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 04-16-2008, 12:16 AM #46 (permalink) Liberti     Join Date: Feb 2008 Location: California Posts: 504 Thunderbird - '96 Ford Thunderbird 90 day: 27.75 mpg (US) Thanks: 0 Thanked 7 Times in 7 Posts My most practical piece of advice would be to buy a ScanGauge. The biggest benefit will be from changes in driving habit. It costs nothing and can probably net you several MPG (which should be huge when normal is in the low teens). A ScanGauge will also allow you to determine the practicality of mods you perform. Most here don't drive large pickup trucks, so techniques can only transfer so far. Your application of mainstream mods will be relatively unique (BigDave and some others drive large trucks), so cost/benefit analysis will have to be a personal task. You can determine whether the ScanGauge is cost effective by calculating how much you drive/pay @ your current mileage. If you perform the same calculation with a hypothetical mileage you expect the ScanGauge to bring, you can see savings as a function of time. Whenever \$150 has been "saved," the ScanGauge will be paid off. - LostCause
04-16-2008, 07:30 AM   #47 (permalink)
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Quote:
 Originally Posted by RH77 I've driven both. The HHR, of course, has some potential with the 2.2L - I4. I'd apply some aero, feedback, underhood, and tire techniques to that one. The Silverado. Depending on your uses, a tapered bed cap like Big_Dave's design can help Cd. The rest is going to have to be technique or serious swaps: engine and/or transmission. Maybe tire choice and ride-height as well. There's no magic bullet here. It may come down to technique only. The best advice is to limit driving it, when you can.
Does anyone have a link to anything for Big_Dave? Can't find anything...

Yeah, the Silverado is my daily drive, and no, I can't walk to work or ride my bike (for now)... it's about 18 miles one way. The engine is a Duramax diesel w/Allison tranny, and I wouldn't trade it for anything. I'm getting ~22 mpg on the highway, which is where I'm trying to gain an aero advantage, hence the questions about lowering the truck. I like the idea of a tapered bed cap, but I'm not gonna shell out \$1800 for one (Bondo's target price), which means I'll probably try to fab one myself. Haven't seen Big Dave's yet.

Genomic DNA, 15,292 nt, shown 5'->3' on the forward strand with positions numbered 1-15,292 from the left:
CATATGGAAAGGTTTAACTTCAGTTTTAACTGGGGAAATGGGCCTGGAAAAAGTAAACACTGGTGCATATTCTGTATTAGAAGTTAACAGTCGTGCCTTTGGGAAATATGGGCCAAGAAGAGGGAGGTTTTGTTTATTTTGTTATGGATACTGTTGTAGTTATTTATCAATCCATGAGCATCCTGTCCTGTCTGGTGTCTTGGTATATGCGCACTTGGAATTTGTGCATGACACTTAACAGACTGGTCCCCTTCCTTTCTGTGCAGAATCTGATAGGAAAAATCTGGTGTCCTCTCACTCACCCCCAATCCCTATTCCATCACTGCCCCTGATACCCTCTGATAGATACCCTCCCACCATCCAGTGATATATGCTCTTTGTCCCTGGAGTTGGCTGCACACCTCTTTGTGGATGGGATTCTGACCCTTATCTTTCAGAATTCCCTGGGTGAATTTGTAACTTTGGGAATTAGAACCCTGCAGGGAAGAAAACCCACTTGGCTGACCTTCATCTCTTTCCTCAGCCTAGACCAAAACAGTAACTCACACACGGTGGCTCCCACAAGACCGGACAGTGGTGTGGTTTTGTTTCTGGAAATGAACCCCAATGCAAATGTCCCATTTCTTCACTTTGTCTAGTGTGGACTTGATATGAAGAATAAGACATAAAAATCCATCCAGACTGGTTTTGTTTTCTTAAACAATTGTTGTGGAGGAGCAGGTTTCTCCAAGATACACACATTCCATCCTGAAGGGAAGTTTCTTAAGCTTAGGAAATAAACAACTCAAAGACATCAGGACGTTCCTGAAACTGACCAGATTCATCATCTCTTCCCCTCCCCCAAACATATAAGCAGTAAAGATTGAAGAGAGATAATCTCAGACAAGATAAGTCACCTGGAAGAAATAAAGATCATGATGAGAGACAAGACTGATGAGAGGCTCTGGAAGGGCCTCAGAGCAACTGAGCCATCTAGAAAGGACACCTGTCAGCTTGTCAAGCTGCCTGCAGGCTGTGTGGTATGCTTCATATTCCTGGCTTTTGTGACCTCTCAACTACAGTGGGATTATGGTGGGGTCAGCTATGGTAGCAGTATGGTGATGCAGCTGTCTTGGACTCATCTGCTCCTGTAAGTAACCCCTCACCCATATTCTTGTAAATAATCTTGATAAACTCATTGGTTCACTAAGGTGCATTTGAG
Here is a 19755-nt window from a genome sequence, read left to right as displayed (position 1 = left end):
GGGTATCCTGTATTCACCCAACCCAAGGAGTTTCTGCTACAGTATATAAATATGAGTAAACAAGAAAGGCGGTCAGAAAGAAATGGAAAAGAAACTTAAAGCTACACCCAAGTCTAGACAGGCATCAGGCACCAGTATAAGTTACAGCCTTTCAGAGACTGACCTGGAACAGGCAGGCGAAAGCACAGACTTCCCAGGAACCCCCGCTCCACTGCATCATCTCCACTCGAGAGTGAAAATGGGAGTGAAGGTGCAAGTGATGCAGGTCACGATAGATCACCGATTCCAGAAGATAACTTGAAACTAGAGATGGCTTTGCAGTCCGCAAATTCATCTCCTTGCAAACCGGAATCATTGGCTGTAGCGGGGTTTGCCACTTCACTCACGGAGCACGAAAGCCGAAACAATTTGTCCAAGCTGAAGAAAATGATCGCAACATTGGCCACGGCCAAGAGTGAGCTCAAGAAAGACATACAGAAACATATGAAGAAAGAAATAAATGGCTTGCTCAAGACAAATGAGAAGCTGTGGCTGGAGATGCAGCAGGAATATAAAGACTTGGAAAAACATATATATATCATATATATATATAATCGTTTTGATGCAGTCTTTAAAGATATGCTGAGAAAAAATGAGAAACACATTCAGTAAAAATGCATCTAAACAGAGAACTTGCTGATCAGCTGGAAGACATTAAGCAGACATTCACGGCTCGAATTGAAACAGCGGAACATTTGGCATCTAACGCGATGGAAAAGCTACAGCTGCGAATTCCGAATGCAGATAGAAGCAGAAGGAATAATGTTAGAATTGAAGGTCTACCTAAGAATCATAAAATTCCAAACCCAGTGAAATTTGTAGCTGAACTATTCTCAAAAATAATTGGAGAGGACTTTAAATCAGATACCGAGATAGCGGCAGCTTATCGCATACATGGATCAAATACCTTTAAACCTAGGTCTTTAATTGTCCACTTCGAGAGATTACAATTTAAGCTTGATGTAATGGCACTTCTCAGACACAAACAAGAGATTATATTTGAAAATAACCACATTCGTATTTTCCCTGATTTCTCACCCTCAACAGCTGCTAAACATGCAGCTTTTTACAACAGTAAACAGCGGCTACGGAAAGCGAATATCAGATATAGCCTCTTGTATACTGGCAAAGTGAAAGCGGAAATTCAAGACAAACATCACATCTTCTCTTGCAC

As for tires, the stock tires I have are about as optimal as one can have for this big truck. They're not even close to an aggressive design. After 1700 miles on the highway on cruise control (Fla and back), I'm convinced that I require an aero mod to improve things.

The HHR is a 2.4 Ecotec w/auto transmission - currently doesn't have running boards. I'm thinking about adding them though, as these would clean up the airflow (I think) around the lower edges of the car as it transitions from the front wheel wells to the rear wheel wells. It does have a clean underbelly, and the ride height is 3-5", IIRC. But there's no chance to alter the body design here without significant, unrealistic fabrication (IMHO). Other than possibly the running boards, I suspect my best gains are under the hood. If anyone has any suggestions on how to clean up the aero profile of an HHR, I'm all ears...
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Last edited by Randy_the_Hack; 04-16-2008 at 07:43 AM..

 04-16-2008, 07:46 AM #48 (permalink) Master EcoModder     Join Date: Jan 2008 Location: Mirabel, QC Posts: 1,672 The Guzzler - '08 Hyundai Elantra GL 90 day: 33.12 mpg (US) Got Soul? - '11 Kia Soul 2U Thanks: 35 Thanked 86 Times in 57 Posts You could go with propane injection in the Duramax, but tune it for economy instead of power. __________________ www.HyperKilometreur.com - Quand chaque goutte compte...
04-16-2008, 07:59 AM   #49 (permalink)
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Quote:
 Originally Posted by tasdrouille You could go with propane injection in the Duramax, but tune it for economy instead of power.
Thanks for the suggestion. I am looking at something similar...

Actually planning water/meth injection for economy reasons. 'Pane injection, IMHO, is simply swapping one fuel for the other, which under current pricing is virtually identical in price unless you buy in bulk (which I can't/won't do). It is a good idea, though. One guy I know of is getting about 67 mpg diesel when using 'pane... but he's burning 4 gallons of 'pane for every gallon of diesel.

Water/meth is simple windshield washer fluid, and one gallon will last 2-3 tanks of fuel (or so I've been told), and costs between \$.90 - \$1.65. The water/meth system runs about \$420.
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 04-16-2008, 11:08 AM #50 (permalink) Depends on the Day     Join Date: Nov 2007 Location: Kansas City Area Posts: 1,761 Teggy - '98 Acura Integra LS Sports Cars 90 day: 32.74 mpg (US) IMA - '10 Honda Insight EX Team Honda 90 day: 34.76 mpg (US) Tessie - '06 Acura TSX Base 90 day: 28.2 mpg (US) Thanks: 31 Thanked 41 Times in 35 Posts 3 mistakes on my part... 2.4L Ecotec (upped from Cobalt 2.2 platform); forgot the truck was a Diesel, and here's the link to the Bed Cover. I think Dave has something similar. It's a Ford F-350 7.3L Manual, but check out Big Dave's garage entry for lowering and aero mods. He's getting 24-25 mpg. I've heard that chipping for economy is popular too (with or without injection)... RH77 __________________ “If we knew what we were doing, it wouldn't be called research” ― Albert Einstein _ _